Silence

Webster’s defines apostasy as “a defection or revolt,” particularly as it applies to the renunciation of one’s religion.  In his new film Silence, director Martin Scorsese asks if we would commit apostasy against our religion to save other believers from torture.  As a lifelong devout Christian, I would have no problem apostatizing to save others.  I believe Jesus would want me to end their suffering.  But this issue isn’t so cut and dry for 17th century Jesuit priests, who have made public professions of their faith, and are recognized as members of the “consecrated life” – that which binds one to adhere to the Biblical counsels of chastity, poverty, and obedience.

Silence follows two Portuguese priests named Rodrigues and Garupe, who travel to Japan after receiving news that another priest, Father Ferreira, has apostatized.  Upon their arrival, Rodrigues and Garupe are asked to provide sacraments to Japanese Christians who haven’t seen a priest in months.  They hear confessions through the night, and hide in an abandoned shack during the day.  In the 1600s, Christianity was banned by the Japanese government, who felt as threatened by it as the ancient Romans.

Protagonist witnesses torture of Christians

After separating from Garupe, Father Rodrigues is captured by the authorities and taken to Nagasaki to face Masashige, a samurai known as “the inquisitor.”  His duty is to search out suspected Christians and torture them.  Rodrigues witnesses the deaths of some of the villagers to whom he has ministered since his arrival.  Later imprisoned, Rodrigues learns that their suffering will not cease until he denounces his own Christian faith.  Such a public showing of apostasy by a church leader is deemed extremely important in the Japanese government’s objective to eliminate Christianity from their nation.

The meat of Silence occurs inside the mind of Father Rodrigues, brilliantly played by Andrew Garfield, who is forced to weigh human suffering against his own vows and beliefs.  In this respect, Silence works as a companion piece to Scorsese’s own 1987 masterpiece, The Last Temptation of Christ – in which Jesus himself considers his own immortality as he suffers on the cross.

Scorsese deftly handles theology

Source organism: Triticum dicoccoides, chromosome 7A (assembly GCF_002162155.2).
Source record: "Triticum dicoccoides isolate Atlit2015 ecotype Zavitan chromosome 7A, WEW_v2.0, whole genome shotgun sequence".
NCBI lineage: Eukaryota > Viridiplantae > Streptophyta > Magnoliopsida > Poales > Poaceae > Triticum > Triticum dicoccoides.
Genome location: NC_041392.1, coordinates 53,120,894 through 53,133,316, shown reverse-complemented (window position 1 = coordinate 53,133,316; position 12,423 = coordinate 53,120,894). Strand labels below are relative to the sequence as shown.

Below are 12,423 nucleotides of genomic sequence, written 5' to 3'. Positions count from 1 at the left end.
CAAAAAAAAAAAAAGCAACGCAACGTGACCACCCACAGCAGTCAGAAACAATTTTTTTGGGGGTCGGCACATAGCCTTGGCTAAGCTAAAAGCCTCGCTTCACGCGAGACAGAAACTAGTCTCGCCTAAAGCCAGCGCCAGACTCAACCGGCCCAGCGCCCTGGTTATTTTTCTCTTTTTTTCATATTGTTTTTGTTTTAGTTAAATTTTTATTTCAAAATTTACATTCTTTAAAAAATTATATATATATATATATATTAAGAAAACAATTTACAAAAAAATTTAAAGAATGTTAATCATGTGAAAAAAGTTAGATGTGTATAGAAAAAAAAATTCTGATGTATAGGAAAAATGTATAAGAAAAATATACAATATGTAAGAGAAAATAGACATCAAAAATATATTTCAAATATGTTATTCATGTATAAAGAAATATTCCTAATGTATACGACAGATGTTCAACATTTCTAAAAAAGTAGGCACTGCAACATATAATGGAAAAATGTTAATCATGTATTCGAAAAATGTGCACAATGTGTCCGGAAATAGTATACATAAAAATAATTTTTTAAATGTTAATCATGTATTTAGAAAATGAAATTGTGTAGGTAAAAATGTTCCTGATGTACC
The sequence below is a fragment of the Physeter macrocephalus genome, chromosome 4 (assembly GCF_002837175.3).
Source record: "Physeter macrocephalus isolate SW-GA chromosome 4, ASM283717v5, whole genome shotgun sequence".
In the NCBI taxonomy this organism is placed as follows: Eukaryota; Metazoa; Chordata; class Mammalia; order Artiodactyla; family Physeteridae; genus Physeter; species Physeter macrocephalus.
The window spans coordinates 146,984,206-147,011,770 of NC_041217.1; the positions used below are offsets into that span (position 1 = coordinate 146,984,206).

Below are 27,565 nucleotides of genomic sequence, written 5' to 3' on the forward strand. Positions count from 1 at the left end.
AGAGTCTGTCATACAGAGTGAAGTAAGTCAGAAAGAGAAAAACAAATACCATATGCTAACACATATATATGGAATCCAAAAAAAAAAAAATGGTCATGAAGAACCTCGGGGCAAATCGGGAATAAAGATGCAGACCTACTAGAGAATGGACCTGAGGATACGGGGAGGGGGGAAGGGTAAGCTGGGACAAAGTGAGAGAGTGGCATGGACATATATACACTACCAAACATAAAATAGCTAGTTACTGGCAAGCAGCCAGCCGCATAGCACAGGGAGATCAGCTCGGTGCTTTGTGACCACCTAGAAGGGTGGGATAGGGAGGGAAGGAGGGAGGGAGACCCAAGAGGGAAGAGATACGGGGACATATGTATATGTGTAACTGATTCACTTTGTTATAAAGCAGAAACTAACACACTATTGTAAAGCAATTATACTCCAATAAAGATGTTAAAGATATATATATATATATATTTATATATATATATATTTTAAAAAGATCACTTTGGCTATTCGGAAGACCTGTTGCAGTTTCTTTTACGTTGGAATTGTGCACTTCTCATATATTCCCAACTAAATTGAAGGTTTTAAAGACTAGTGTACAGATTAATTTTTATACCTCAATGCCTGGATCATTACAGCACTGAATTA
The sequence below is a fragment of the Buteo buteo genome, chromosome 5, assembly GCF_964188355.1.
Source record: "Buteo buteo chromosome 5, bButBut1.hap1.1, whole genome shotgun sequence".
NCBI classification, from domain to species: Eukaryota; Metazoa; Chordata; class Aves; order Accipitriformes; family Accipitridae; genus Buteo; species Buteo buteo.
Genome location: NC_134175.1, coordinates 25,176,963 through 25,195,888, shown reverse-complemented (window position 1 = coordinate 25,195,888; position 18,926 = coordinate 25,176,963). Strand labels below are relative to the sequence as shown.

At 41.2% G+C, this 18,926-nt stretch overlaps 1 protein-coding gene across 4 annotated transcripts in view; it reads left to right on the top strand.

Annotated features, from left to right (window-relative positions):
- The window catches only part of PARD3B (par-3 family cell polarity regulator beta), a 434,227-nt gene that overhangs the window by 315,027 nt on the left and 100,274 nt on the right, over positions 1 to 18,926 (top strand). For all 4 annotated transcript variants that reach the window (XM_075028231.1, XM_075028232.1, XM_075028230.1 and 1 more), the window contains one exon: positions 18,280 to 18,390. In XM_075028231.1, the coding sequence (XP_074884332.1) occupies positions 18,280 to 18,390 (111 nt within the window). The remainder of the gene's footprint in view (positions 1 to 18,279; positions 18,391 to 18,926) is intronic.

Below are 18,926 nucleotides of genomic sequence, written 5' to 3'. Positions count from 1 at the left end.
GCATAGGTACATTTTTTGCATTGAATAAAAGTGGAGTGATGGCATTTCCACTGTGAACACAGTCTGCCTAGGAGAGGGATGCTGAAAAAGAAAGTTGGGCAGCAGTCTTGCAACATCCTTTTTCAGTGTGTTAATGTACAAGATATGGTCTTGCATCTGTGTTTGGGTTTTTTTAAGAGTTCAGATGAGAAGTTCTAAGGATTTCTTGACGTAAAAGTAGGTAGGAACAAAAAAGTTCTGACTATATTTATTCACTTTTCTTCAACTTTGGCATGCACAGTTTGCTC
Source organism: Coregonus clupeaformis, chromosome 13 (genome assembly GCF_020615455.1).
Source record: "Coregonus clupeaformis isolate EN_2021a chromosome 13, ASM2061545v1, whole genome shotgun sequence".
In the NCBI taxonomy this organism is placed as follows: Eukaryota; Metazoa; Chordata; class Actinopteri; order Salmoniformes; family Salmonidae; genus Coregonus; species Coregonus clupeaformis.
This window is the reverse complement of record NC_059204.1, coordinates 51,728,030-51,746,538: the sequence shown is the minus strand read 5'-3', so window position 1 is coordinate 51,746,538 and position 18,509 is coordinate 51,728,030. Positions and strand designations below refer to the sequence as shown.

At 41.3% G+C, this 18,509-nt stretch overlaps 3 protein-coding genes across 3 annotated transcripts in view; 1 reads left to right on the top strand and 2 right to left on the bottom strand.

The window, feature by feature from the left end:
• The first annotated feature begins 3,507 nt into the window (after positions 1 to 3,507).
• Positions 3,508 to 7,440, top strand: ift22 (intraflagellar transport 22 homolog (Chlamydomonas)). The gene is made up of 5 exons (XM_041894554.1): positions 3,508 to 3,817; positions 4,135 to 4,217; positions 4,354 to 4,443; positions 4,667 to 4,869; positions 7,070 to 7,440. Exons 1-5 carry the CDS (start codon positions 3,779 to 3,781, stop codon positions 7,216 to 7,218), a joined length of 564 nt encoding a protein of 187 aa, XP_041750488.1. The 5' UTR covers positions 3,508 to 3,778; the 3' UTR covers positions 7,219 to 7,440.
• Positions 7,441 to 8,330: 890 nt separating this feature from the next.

This is a heavy topic for a Hollywood movie, and no living director wrestles with theological tenets quite as effectively as Scorsese.  I do find the 17th century Japan setting a bit unique, although he and screenwriter Jay Cocks adapted Silence from Shusaku Endo’s 1966 novel of the same name.  The concept of renouncing one’s beliefs to save others would also highlight the stories of the Jews of Nazi Germany, and the political prisoners of the Soviet Union, among other more recent tragedies.

I applaud Scorsese’s direction for subjecting us to the idea of torture without proverbially shoving it our faces, as Mel Gibson did with the unnecessarily violent Passion of the Christ in 2004.  Here, we see victims drowned, burned, and bound in various methods, but not in an uncomfortable fashion.  Some scenes may be a little difficult to watch, but I never felt like I needed to turn my head away from the screen.

Garfield is true star

Following his moving turn in 2015’s 99 Homes, Andrew Garfield solidifies his place as one of our brightest young actors.  Adam Driver as Father Garupe and Liam Neeson as Father Ferreira also turn in top-notch performances, but this is really Garfield’s film.  When he grapples with his faith, his facial expressions cause us to reconsider our beliefs as well.  We practically hear Jesus speaking to Father Rodrigues during these scenes.

I can’t say Silence is one of my top five favorite Martin Scorsese pictures, but this isn’t one which causes us to leap from our seats with joy or anger, a la Taxi Driver, GoodFellas, or the more recent Wolf of Wall Street.  This is a richly textured contemplative film, in which much of our “work” as viewers occurs long after the credits have rolled.  It almost begs a second viewing, as we speculate the core dogmas of our own convictions.  It’s the kind of film you’ll think about for days and weeks.  And in this day and age of instantly-forgettable action flicks, that’s a most welcome change.

 

 

Andy Ray’s reviews also appear on http://www.currentnightandday.com/

and he serves as a film historian for http://www.thefilmyap.com/

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